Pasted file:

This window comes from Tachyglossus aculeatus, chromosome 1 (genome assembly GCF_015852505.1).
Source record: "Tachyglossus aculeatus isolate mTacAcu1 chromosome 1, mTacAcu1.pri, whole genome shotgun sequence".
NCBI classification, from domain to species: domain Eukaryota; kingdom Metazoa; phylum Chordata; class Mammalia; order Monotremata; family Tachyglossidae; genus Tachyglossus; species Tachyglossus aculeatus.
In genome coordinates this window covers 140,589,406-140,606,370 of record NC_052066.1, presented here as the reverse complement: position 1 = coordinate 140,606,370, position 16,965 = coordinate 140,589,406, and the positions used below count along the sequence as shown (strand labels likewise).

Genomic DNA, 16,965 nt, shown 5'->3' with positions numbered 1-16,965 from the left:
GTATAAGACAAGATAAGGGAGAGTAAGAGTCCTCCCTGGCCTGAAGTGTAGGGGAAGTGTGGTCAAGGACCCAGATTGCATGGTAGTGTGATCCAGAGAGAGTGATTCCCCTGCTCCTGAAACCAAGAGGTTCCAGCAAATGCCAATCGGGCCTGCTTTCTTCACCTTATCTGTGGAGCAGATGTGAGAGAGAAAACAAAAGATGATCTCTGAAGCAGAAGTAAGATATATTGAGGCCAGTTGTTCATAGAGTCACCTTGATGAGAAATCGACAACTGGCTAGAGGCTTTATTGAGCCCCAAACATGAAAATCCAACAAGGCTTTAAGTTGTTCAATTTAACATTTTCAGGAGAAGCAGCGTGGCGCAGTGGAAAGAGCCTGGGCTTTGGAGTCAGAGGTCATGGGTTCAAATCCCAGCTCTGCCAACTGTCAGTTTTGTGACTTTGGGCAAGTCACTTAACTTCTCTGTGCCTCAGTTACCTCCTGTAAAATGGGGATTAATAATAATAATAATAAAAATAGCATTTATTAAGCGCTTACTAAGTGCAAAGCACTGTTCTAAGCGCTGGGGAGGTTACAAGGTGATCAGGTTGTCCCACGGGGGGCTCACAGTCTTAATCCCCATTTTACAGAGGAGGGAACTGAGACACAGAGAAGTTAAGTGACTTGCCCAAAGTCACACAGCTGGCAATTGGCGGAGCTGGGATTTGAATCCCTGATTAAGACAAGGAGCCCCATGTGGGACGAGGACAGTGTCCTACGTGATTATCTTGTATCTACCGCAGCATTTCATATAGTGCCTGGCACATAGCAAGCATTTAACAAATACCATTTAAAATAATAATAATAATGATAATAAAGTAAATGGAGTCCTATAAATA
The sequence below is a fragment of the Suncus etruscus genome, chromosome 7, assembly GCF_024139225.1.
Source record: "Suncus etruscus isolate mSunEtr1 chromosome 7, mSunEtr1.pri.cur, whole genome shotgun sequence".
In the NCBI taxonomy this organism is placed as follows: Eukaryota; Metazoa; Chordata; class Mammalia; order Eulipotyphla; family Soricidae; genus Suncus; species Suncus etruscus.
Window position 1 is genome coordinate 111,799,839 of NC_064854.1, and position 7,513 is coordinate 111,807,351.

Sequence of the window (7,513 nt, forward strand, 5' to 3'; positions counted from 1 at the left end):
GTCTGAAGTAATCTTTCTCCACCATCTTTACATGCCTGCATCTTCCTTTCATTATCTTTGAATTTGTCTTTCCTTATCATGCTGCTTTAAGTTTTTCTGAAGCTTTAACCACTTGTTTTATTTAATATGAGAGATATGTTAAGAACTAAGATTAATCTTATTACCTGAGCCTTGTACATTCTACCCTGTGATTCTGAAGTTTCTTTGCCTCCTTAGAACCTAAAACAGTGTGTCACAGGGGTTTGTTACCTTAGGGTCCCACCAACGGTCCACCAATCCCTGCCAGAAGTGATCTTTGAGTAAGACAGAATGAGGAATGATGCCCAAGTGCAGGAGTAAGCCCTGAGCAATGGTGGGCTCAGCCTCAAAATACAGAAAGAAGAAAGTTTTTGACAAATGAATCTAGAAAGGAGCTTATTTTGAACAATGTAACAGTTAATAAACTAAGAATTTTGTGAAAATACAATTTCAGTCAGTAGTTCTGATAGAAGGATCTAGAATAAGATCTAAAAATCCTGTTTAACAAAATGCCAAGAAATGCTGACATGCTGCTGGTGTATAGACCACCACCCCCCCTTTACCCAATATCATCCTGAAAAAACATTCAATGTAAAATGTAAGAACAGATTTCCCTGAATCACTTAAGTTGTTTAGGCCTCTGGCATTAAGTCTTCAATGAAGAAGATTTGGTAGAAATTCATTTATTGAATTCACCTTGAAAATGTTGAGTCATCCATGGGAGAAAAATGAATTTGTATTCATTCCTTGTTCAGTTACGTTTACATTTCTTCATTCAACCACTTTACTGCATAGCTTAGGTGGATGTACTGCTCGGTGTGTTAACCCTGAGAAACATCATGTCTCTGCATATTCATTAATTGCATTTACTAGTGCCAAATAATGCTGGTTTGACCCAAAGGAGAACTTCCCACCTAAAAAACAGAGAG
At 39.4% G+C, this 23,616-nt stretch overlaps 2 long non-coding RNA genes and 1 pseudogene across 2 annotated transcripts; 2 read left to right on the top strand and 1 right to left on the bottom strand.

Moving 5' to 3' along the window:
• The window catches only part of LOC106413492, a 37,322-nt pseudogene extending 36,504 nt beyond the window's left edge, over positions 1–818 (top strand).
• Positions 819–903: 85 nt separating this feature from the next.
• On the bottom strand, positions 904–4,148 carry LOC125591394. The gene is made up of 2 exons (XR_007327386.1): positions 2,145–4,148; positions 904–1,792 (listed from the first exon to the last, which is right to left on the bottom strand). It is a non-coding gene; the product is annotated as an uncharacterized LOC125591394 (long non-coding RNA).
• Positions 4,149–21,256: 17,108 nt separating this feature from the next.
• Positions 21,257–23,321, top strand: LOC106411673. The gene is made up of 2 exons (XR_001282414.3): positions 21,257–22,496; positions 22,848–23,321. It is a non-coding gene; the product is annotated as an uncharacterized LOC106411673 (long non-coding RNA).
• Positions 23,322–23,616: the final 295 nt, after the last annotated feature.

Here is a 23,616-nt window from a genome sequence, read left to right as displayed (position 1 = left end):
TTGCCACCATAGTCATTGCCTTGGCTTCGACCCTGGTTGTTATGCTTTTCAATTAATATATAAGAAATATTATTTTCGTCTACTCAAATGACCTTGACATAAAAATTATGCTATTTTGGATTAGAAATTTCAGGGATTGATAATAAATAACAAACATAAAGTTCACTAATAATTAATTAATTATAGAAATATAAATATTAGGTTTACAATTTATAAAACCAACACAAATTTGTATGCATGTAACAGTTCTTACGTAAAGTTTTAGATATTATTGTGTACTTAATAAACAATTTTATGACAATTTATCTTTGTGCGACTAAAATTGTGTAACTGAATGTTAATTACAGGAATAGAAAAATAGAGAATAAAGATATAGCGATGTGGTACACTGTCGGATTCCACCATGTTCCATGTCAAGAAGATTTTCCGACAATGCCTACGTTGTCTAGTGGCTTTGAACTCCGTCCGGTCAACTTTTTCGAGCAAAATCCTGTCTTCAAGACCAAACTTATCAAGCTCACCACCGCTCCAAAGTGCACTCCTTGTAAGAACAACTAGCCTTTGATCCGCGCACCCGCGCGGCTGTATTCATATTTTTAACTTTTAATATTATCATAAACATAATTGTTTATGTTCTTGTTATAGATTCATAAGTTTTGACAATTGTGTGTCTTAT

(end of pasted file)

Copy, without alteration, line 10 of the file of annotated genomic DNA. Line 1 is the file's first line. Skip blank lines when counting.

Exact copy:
Window position 1 is genome coordinate 111,799,839 of NC_064854.1, and position 7,513 is coordinate 111,807,351.